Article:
Ridiculous Study of the Week: Irritability

Did you know that there was “qualitative study comparing the way family medicine and pediatric vs specialty care providers evaluate and treat school-aged children who present with irritability”?  Yes, it’s true.  Money was spent on this. The study sample included 17 family medicine, pediatric, and psychiatry care providers from a single facility who participated in in-depth interviews from June to August 2016 about how they differentiate normal from abnormal irritability in children and adolescents in clinical practice.

Umm, isn’t every teenager is irritable?  I was irritable then and I am irritable reading this now.  You will be too:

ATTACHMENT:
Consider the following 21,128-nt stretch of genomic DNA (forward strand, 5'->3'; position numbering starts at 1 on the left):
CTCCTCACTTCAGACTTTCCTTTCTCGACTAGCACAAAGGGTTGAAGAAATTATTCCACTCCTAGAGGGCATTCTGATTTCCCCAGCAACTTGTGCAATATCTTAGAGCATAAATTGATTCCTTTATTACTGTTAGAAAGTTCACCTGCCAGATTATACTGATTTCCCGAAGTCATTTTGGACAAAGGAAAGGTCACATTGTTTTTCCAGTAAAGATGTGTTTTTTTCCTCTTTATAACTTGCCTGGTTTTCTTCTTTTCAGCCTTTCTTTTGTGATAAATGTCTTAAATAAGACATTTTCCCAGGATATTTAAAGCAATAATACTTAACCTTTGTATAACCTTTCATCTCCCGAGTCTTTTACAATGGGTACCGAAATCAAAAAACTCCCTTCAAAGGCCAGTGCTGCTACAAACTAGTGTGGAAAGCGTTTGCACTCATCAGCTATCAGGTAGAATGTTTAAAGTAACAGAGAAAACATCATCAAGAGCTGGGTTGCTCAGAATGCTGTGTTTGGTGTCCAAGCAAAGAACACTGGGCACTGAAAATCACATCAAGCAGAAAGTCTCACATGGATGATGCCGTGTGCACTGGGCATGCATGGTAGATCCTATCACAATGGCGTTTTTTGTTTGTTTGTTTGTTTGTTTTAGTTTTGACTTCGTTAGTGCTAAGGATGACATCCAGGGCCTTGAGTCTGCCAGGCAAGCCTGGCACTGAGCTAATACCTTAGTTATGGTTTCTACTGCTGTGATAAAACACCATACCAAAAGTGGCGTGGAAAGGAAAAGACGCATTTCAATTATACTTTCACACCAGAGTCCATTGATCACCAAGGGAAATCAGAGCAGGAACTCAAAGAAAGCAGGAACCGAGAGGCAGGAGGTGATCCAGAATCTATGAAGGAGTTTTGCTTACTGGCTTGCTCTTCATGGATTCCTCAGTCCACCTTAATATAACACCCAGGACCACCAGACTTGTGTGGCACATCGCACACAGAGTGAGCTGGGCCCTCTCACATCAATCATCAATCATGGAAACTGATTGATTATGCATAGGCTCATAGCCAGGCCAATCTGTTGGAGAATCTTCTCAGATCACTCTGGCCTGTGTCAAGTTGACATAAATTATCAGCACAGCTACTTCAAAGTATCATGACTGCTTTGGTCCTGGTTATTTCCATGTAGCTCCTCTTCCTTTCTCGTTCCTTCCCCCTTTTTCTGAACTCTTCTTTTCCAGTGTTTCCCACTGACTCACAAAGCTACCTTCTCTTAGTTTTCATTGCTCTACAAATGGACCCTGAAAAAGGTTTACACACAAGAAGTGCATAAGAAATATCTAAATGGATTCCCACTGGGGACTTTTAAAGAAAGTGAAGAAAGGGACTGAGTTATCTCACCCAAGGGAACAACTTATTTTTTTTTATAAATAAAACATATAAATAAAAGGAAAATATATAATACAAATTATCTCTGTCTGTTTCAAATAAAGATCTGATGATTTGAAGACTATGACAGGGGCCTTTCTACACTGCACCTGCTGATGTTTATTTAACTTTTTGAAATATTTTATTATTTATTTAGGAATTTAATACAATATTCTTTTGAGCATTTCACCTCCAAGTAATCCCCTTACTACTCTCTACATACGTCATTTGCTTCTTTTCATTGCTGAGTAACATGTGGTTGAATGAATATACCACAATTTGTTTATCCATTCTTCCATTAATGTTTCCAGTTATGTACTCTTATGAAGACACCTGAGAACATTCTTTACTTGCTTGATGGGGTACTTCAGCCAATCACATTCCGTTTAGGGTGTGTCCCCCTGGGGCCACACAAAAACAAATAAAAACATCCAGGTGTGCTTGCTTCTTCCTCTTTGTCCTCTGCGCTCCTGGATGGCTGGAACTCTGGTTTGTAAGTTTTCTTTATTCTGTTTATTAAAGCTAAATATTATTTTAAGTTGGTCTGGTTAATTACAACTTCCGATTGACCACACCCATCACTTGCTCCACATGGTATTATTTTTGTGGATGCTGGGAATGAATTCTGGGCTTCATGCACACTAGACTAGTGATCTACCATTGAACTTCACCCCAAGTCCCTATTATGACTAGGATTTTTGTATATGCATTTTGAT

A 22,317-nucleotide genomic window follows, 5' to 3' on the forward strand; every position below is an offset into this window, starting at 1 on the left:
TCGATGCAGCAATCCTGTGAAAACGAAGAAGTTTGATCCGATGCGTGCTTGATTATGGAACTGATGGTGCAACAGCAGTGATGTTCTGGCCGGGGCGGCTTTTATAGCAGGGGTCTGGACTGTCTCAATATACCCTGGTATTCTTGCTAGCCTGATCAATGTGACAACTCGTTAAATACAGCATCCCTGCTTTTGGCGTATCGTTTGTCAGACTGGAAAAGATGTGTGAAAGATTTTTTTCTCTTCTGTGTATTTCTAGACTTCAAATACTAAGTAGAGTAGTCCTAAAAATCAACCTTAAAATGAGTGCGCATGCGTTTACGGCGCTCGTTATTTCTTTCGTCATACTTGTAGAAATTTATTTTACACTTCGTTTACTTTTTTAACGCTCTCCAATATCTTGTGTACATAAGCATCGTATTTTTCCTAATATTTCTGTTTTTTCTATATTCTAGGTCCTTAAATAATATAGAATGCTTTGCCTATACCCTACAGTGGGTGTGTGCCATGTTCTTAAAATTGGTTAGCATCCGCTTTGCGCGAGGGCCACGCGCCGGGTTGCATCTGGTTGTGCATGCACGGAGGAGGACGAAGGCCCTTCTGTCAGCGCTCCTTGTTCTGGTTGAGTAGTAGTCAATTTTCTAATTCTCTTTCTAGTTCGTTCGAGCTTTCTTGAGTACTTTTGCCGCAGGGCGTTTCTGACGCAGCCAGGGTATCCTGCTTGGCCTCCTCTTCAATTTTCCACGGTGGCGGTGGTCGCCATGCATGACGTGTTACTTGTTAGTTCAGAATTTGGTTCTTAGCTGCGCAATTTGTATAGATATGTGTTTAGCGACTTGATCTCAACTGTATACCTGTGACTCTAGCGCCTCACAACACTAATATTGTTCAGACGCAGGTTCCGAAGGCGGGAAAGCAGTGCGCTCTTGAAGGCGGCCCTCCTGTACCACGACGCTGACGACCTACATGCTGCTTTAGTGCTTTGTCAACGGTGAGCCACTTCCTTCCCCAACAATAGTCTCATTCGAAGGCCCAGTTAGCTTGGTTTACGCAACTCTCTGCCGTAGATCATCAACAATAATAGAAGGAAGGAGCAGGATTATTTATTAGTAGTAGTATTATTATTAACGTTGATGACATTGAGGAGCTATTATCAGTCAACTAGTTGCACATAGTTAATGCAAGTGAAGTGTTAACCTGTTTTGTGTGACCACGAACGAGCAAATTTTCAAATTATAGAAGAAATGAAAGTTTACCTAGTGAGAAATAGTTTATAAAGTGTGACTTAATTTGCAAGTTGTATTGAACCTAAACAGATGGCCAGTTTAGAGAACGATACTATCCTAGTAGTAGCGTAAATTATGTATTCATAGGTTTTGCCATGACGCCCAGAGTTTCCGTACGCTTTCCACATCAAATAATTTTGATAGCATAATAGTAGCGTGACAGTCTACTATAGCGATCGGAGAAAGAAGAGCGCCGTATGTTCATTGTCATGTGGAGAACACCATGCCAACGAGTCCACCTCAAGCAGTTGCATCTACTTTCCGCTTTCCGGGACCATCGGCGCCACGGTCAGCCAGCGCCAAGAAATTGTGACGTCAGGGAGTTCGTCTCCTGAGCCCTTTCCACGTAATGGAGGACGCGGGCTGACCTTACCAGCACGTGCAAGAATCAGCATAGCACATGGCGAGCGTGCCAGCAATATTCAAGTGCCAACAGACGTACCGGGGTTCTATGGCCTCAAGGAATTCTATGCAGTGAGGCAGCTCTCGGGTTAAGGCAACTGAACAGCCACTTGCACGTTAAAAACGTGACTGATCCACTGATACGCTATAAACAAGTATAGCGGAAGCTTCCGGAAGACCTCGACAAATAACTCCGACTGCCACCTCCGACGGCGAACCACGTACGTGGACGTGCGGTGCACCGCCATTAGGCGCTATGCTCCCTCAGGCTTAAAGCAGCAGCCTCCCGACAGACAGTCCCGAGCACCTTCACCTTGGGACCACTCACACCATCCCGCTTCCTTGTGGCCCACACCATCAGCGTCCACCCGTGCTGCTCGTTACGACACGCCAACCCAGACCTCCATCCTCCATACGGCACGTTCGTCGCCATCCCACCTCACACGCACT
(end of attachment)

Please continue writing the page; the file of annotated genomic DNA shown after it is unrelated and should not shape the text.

Despite the resource limitations for primary care physicians and the absence of a true gold standard assessment tool, “the psychiatry respondents expressed a wish for PCPs to be more involved in assessing and treating irritability, while family medicine and pediatric providers expressed a wish to learn more about assessment and treatment,” according to the authors.

So, we have no time and no gold standard for this crap but make sure you assess and treat irritability.  Yeah, right.I know, let’s create a metric so we can penalize family docs for not assessing irritability.  Sounds reasonable.

Why are we physicians responsible for EVERYTHING?

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  6 comments for “Ridiculous Study of the Week: Irritability

  1. Frank Rubino MD
    April 15, 2018 at 10:43 am